Film Review: “Crimson Peak”

Photo Courtesy of AceShowBiz
Photo Courtesy of AceShowBiz

An imperfect but wholly unique vision of Guillermo del Toro shines with a dedicated cast and sensational ending.

Rating: 4.0/5.0
Directed by: Guillermo del Toro
Starring: Mia Wasikowska, Jessica Chastain, Tom Hiddleston, Charlie Hunnam
Rated: R
Release Date: October 16, 2015

Drenched in a deep red hue from the start, “Crimson Peak” begins with the bones of a horror film. A young Edith Cushing, played by Mia Wasikowska, lies in bed after her mother’s funeral, yearning for a shoulder to cry on. Instead of receiving a sympathetic ear late in the night, she’s warned by a skeletal ghost shrieking, “beware of Crimson Peak!” Edith cries for help and no one comes to her rescue. Alone in the world with no one besides of her titan-of-industry father Carter Cushing, played by Jim Beaver and an obtuse warning and the scare of a lifetime, Edith turns inward and begins to write horror. Years later, as a young woman and in spite of her talent, she’s shot down by every publisher for the same misguided notion — “women don’t write horror.”

The ghosts return soon after the Old World-handsome Sir Thomas Sharpe, played by Tom Hiddleston, appears, who begins to whisk Edith away by praising her work. Failing to use the potential energy of this romance, a lack of suspense and jerky pace in the overly-long first act pulls us out of Guillermo del Toro’s exquisitely designed and ornate world. Extensive table setting becomes all too grating for a bit. The story slogs in the first third with the exception of some patented del Toro extreme facial trauma and a ballroom dance that introduces the true star of the film, Lady Lucille, played by Jessica Chastain. The removed and exceptionally bitter sister of Thomas, Lucille underlays every word with a sense of cunning and spiteful wit for those she dislikes, namely anybody without the Sharpe name. An already strained relationship between brother and sister only worsens as Thomas falls for Edith and returns with her in tow to the Sharpes’ dilapidated estate, known to locals as Crimson Peak. This is all against the likings of a decidedly serviceable Charlie Hunnam as Dr. Alan McMichael, Edith’s confidante and love interest who begins to suspect the intentions of Sir Thomas.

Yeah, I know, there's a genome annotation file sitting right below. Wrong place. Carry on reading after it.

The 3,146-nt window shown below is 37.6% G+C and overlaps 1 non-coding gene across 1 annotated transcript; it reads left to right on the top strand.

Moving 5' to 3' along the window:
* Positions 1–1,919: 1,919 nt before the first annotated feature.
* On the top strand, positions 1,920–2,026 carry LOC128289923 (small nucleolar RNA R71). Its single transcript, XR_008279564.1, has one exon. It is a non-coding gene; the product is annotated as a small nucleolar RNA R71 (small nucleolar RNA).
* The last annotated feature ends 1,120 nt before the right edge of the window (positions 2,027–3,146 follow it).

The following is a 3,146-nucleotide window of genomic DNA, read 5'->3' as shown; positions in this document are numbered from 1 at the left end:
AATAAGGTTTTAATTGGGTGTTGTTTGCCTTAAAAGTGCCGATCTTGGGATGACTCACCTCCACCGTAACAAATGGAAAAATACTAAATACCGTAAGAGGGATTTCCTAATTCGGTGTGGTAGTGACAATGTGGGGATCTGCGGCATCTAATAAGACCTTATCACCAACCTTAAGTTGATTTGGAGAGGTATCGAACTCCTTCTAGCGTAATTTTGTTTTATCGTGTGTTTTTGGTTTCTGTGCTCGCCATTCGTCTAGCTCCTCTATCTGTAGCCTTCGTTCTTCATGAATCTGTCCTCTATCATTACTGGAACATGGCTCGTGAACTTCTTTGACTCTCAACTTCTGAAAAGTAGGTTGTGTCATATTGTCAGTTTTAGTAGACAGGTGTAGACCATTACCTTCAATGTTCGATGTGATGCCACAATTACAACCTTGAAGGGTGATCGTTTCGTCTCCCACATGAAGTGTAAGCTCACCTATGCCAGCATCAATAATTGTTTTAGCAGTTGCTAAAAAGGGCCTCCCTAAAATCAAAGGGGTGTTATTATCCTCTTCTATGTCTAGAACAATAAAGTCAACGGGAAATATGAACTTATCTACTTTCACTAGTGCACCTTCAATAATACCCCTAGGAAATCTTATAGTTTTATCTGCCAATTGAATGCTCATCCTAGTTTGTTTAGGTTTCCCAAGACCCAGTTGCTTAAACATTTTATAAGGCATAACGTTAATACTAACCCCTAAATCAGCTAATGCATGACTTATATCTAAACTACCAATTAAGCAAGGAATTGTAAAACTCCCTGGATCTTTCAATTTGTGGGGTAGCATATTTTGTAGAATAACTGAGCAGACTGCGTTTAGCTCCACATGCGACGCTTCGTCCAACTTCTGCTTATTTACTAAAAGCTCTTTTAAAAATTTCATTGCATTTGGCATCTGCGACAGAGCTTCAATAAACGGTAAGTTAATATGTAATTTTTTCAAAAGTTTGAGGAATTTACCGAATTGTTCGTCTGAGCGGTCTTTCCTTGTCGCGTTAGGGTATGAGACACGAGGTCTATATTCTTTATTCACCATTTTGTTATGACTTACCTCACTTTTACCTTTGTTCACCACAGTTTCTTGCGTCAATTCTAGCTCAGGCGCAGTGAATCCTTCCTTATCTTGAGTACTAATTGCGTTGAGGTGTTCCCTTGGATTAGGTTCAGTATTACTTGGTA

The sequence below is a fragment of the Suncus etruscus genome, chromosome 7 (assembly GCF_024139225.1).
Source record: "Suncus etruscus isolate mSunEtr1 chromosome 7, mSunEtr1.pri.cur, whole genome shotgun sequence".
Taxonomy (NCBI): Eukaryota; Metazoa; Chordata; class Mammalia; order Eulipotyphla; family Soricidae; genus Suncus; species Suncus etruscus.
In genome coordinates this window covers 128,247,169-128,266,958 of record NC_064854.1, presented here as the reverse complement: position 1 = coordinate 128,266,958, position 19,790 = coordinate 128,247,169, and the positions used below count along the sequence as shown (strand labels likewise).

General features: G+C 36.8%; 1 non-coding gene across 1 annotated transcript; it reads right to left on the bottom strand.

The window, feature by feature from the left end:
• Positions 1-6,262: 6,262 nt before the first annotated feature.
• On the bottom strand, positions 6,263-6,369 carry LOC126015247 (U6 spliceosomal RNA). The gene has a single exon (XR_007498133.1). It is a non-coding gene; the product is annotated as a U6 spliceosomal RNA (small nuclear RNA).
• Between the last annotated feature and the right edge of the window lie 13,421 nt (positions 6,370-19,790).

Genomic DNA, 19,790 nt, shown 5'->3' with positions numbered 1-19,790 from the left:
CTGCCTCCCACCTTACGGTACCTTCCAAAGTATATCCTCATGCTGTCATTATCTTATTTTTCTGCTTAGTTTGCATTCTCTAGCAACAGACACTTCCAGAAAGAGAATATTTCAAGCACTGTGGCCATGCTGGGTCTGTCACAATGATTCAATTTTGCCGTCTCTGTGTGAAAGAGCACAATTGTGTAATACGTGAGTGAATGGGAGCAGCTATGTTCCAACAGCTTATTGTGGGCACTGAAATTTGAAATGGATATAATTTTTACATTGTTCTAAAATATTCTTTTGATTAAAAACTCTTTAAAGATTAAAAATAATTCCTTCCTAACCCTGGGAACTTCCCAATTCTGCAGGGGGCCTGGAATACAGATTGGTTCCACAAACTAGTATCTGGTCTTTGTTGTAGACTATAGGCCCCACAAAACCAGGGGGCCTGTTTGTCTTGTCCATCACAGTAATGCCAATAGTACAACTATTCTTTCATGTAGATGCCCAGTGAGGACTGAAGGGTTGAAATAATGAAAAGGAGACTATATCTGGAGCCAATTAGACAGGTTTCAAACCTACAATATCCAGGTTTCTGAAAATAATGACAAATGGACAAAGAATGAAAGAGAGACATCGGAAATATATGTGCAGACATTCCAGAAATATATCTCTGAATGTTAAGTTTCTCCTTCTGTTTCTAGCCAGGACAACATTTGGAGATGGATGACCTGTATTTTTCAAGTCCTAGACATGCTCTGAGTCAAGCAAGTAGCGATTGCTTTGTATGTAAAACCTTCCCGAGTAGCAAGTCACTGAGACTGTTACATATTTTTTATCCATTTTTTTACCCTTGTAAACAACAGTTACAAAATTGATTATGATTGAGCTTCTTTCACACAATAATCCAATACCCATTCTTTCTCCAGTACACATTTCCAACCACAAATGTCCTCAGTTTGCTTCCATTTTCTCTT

Finally, a jarring change of scenery from the bustling streets of the city to the grim fog and hills of England manages to make things more lively. The film shines bright after the first act. Shaking off the offbeat pacing and bringing in tighter editing, “Crimson Peak” focuses itself by managing a great balance with the elements it’s composed of: off-key romance and horror. The sense of wonder and intricate design from del Toro’s magnum opus, “Pan’s Labyrinth,” travel through the veins of this film, even if it’s slightly diluted. We rarely leave the estate, and yet we never feel confined, with a new door or vat to fear at every turn. Production values shine with the flamboyant costumes and character designs for the myriad of monsters.

The level of technical craftsmanship is only met by the level of insanity in the final act. “Crimson Peak” evolves into its highest form by co-opting the style and action of a gory 70s slasher, getting blunt with knives. The unsightly spectre of the first act is nowhere to be seen, a distant memory as the ensuing action and giddy thrills dazzle with house-wide chases, damaged appendages and the blessed gift of even more facial trauma.

 

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